The Poets of Connecticut: With Biographical Sketches

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Charles William Everest
S.A. Rollo, 1860 - American literature - 468 pages

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Page 235 - And heard, with voice as trumpet loud, Bozzaris cheer his band : " Strike —till the last armed foe expires ; Strike — for your altars and your fires ; Strike — for the green graves of your sires ; God— and your native land...
Page 236 - Gives for thy sake a deadlier blow; His plighted maiden, when she fears For him the joy of her young years, Thinks of thy fate, and checks her tears; And she, the mother of thy boys, Though in her eye and faded cheek Is read the grief she will not speak, The memory of her buried joys, And even she who gave thee birth, Will, by their pilgrim-circled hearth, Talk of thy doom without a sigh; For thou art Freedom's now, and Fame's: One of the few, the immortal names, That were not born to die.
Page 236 - Thy sunken eye's unearthly light To him is welcome as the sight Of sky and stars to prisoned men ; Thy grasp is welcome as the hand Of brother in a foreign land ; Thy summons welcome as the cry That told the Indian isles were nigh To the world-seeking Genoese When the land-wind, from woods of palm And orange-groves and fields of balm, Blew o'er the Haytian seas.
Page 235 - Come in consumption's ghastly form, The earthquake shock, the ocean storm ; Come when the heart beats high and warm, With banquet song and dance and wine, — And thou art terrible; the tear, The groan, the knell, the pall, the bier, And all we know or dream or fear Of agony, are thine.
Page 211 - FLOW on forever, in thy glorious robe Of terror and of beauty. Yea, flow on Unfathomed and resistless. God hath set His rainbow on thy forehead ; and the cloud Mantled around thy feet. And he doth give Thy voice of thunder power to speak of Him Eternally, — bidding the lip of man Keep silence, — and upon thy rocky altar pour Incense of awe-struck praise.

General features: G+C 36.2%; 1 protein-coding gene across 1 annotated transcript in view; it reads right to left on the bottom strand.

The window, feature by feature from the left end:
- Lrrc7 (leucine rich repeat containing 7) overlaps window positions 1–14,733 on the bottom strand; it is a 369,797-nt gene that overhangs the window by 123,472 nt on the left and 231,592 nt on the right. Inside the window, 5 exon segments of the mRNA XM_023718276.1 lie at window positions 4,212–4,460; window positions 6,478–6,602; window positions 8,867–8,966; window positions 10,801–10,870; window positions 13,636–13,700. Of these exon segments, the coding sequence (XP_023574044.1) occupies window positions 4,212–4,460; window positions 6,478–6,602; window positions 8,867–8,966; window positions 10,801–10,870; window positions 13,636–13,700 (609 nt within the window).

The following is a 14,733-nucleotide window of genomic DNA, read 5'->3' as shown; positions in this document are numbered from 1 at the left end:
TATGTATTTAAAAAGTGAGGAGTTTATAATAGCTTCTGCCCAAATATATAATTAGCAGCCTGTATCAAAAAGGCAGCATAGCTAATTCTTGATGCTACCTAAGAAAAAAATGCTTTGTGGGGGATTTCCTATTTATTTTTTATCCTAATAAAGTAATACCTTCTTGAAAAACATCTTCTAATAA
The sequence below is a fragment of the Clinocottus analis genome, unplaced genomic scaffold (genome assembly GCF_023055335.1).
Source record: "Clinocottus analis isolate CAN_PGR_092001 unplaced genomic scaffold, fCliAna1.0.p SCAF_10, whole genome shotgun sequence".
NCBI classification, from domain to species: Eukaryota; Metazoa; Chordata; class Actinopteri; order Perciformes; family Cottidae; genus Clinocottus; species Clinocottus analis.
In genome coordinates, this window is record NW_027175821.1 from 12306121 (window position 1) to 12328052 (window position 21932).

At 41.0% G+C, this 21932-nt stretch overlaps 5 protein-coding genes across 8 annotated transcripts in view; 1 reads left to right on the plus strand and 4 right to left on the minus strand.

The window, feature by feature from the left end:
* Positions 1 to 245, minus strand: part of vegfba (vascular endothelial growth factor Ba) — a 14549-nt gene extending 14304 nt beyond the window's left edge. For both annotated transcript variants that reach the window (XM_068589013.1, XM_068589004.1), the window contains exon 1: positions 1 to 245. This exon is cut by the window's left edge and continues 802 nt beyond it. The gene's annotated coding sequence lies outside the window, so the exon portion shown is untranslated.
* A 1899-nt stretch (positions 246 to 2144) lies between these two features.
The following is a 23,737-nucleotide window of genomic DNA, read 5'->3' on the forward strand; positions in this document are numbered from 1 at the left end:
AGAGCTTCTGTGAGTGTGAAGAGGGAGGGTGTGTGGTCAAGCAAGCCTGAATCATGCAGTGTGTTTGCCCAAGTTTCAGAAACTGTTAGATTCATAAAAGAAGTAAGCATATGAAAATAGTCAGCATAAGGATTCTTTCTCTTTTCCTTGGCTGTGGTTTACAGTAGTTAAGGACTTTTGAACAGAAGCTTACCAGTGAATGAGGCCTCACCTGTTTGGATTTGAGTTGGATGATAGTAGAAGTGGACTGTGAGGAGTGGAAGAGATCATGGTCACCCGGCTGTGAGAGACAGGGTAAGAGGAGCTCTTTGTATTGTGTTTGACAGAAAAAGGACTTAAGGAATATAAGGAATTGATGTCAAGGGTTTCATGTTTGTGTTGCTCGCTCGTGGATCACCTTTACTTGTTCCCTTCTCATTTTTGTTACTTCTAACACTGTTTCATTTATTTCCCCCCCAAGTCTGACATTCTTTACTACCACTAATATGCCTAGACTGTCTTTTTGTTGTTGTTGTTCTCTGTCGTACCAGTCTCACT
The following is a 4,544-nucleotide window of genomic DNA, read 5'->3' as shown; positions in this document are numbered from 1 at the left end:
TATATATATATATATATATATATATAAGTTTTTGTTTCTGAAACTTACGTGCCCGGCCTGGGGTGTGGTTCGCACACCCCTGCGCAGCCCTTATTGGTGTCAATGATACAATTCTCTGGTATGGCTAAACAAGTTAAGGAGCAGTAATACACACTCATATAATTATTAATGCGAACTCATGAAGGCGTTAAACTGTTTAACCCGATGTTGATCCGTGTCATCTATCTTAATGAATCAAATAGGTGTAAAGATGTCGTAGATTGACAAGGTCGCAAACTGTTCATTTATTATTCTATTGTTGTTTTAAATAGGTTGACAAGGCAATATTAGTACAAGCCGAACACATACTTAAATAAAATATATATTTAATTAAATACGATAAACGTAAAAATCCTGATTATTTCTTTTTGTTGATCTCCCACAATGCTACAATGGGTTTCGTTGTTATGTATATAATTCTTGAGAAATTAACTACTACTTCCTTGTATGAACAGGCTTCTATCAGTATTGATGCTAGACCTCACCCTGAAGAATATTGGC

Page 151 - From every place below the skies, The grateful song, the fervent prayer — The incense of the heart — may rise To heaven, and find acceptance there.
Page 317 - He was admitted to the bar, and commenced the practice of his profession in his native town ; but before the end of two years he was elected a Representative in the State Legislature, and during his second year's service was chosen Speaker of the House.
Page 238 - Green be the turf above thee, Friend of my better days ! None knew thee but to love thee, Nor named thee but to praise.
Page 148 - And, as he's running by, Follow him with my eye, Scarcely believing that — he is not there! I know his face is hid Under the coffin lid; Closed are his eyes ; cold is his forehead fair. My hand that marble felt; O'er it in prayer I knelt ; Yet my heart whispers that — he is not there...
Page 234 - At midnight, in the forest shades, Bozzaris ranged his Suliote band, — True as the steel of their tried blades, Heroes in heart and hand. There had the Persian's thousands stood, There had the glad earth drunk their blood, On old...

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